Thyroid Cancer Rising

Between 1990 and 2017, thyroid cancer incidence worldwide rose by 169%, while deaths rose by 87%, according to a paper published June 26 in JAMA Network Open. The researchers also calculated age-standardized incidence and death rates, which are adjusted so that researchers can see if two populations would have similar incidence and death rates if they were made up of people of a similar mixture of ages. They found that while age-standardized incidence of thyroid cancer increased during this period, the age-standardized death rate decreased. They noted that improvement in treatment could help explain this decrease. The researchers also found that 70% of people diagnosed with thyroid cancer were female, but just 58% percent of those who died were female. Women are most likely to be diagnosed with thyroid cancer between the ages of 15 and 49, while men are most likely to be diagnosed between age 50 and 69. Thyroid cancer outcomes worsen with age. The researchers found that incidence of thyroid cancer remains highest in countries with a high sociodemographic index (SDI). Countries that have the highest SDI have the highest educational attainment and per capita income and lowest fertility rates. Deaths were highest in countries with a high SDI in 1990, but by 2017, deaths were highest in countries with a middle SDI.

FDA Approves Earlier Immunotherapy for Some Colorectal Cancer Patients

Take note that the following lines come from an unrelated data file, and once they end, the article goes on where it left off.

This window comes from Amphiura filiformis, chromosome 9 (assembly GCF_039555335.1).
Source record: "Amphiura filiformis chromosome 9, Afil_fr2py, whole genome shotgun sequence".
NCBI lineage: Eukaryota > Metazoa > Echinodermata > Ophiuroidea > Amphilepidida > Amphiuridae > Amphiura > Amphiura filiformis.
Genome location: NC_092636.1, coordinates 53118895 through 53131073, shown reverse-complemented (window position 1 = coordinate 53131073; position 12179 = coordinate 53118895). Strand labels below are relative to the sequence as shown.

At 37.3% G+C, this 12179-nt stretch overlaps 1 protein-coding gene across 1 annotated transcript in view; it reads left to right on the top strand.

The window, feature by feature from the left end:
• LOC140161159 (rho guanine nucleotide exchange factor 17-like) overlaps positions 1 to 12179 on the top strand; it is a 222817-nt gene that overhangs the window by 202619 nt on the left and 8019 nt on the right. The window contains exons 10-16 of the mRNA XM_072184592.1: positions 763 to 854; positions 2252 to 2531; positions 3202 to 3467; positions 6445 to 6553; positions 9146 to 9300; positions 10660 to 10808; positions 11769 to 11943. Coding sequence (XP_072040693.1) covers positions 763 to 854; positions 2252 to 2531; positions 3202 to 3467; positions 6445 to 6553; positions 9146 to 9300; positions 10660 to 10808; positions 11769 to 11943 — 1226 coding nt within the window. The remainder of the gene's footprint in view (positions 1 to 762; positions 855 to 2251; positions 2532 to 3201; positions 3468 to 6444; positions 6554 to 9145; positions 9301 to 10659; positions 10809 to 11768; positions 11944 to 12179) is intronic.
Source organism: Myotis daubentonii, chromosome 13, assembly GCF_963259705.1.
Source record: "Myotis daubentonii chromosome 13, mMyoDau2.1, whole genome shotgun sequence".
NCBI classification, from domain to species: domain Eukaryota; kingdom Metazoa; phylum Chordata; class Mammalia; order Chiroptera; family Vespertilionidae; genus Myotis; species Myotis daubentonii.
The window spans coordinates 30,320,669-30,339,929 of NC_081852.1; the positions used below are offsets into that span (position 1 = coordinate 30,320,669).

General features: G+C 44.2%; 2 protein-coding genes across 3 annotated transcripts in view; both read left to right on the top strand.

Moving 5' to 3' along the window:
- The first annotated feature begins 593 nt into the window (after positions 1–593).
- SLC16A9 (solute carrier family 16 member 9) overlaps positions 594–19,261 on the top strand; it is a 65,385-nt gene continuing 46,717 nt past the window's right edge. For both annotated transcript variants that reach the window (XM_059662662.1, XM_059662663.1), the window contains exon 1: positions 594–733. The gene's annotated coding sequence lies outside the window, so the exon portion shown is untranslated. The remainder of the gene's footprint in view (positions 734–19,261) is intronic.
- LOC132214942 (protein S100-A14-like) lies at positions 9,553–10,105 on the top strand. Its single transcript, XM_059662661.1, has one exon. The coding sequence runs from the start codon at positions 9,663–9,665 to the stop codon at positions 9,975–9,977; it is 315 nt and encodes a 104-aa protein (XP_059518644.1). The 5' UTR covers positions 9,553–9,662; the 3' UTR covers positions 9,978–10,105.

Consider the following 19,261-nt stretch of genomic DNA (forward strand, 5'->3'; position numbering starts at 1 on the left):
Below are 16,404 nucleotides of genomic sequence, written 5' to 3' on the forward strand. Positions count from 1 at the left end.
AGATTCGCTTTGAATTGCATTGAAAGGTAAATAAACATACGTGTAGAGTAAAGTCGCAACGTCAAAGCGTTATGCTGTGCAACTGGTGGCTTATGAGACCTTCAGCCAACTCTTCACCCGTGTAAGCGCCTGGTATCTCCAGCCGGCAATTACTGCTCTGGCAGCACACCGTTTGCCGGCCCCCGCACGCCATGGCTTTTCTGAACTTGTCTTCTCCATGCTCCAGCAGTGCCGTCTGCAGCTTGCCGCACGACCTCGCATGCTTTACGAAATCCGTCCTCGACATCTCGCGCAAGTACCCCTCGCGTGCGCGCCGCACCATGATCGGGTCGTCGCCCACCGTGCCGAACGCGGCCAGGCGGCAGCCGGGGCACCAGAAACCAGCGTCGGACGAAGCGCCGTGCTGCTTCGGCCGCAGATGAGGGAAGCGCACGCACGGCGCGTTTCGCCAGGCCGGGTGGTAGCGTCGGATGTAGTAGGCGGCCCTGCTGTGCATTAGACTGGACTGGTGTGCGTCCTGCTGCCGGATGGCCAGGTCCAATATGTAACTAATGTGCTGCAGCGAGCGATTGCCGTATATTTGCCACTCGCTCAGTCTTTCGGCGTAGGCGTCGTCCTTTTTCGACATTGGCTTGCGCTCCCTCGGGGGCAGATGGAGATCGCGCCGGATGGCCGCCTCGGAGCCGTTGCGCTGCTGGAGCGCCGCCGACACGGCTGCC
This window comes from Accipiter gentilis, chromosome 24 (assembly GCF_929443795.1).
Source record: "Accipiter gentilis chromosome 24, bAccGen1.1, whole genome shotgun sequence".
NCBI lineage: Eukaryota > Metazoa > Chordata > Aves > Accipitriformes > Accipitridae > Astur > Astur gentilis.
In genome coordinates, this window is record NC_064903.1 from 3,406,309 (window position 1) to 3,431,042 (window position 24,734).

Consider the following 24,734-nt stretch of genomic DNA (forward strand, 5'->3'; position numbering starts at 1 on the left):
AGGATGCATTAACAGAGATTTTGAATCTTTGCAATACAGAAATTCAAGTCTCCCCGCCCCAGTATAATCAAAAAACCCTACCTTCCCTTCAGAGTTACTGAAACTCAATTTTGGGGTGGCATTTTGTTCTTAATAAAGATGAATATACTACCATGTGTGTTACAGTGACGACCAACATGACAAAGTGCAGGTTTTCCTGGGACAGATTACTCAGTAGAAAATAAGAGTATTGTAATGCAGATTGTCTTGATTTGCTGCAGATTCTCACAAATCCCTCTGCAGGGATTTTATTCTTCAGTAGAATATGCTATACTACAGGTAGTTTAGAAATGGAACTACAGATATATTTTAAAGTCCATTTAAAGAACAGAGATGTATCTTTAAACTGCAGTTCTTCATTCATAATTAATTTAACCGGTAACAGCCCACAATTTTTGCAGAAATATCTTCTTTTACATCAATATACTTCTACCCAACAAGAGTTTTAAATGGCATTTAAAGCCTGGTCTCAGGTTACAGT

The Food and Drug Administration on June 29 approved Keytruda (pembrolizumab) as a treatment for people newly diagnosed with metastatic colorectal cancer that is microsatellite instability-high (MSI-H) or mismatch repair deficient (dMMR). This immune checkpoint inhibitor was previously approved as a treatment for patients whose cancer had progressed following chemotherapy. Colorectal cancers that are MSI-H or dMMR have flaws in a DNA damage repair pathway and are more likely to respond to immunotherapy treatment than other colorectal cancers. The approval is based on research presented at the 2020 American Society of Clinical Oncology Annual Meeting.

Treatment at Home

People with HER2-positive breast cancer sometimes are prescribed a combination of the HER2-targeted therapies trastuzumab and Perjeta (pertuzumab), which are typically infused in a clinic. The Food and Drug Administration on June 29 approved a combination of the two drugs called Phesgo that can be injected, including by a health care professional at home. Phesgo is approved in combination with chemotherapy for both early and metastatic HER2-positive breast cancer. “Currently, most patients with HER2-positive breast cancer receive trastuzumab and pertuzumab at infusion centers. With a new administration route, Phesgo offers an outpatient option for patients to receive trastuzumab and pertuzumab,†said Richard Pazdur, director of the FDA’s Oncology Center of Excellence, in a press release. Chemotherapy given in combination with Phesgo must still be infused, but patients could continue to receive Phesgo at home once they have finished chemotherapy, the press release states.